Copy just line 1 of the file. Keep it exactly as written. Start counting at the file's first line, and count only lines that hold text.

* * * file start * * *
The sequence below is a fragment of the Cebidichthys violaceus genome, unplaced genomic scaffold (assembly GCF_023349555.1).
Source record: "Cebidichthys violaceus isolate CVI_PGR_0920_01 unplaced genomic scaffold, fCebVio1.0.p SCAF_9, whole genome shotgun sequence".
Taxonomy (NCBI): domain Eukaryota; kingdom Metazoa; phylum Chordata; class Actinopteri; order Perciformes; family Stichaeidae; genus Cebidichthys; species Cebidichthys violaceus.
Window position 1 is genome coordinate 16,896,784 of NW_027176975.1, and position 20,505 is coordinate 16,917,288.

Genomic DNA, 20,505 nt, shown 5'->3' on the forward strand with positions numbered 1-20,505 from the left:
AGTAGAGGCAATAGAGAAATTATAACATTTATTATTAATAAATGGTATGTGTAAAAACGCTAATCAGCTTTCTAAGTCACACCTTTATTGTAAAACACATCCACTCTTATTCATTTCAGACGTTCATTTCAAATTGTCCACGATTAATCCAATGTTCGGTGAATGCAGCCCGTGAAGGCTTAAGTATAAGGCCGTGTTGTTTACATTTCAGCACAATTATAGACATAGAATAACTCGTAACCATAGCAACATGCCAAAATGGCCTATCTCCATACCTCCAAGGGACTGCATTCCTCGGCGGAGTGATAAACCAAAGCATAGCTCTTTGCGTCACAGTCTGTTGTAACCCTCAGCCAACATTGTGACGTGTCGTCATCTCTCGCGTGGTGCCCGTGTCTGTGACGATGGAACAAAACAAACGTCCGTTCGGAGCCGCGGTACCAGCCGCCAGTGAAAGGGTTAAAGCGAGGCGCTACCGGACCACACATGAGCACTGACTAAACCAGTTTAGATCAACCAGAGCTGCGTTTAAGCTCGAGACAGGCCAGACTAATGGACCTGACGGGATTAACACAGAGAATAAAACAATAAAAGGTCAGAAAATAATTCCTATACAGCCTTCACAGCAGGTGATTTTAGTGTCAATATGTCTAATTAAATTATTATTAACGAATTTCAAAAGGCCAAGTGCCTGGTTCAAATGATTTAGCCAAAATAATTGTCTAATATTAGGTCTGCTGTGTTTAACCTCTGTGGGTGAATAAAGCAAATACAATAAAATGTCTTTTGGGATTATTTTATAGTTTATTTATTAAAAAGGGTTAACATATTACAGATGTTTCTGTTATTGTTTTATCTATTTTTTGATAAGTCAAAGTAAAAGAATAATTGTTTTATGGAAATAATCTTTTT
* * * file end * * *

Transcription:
The sequence below is a fragment of the Cebidichthys violaceus genome, unplaced genomic scaffold (assembly GCF_023349555.1).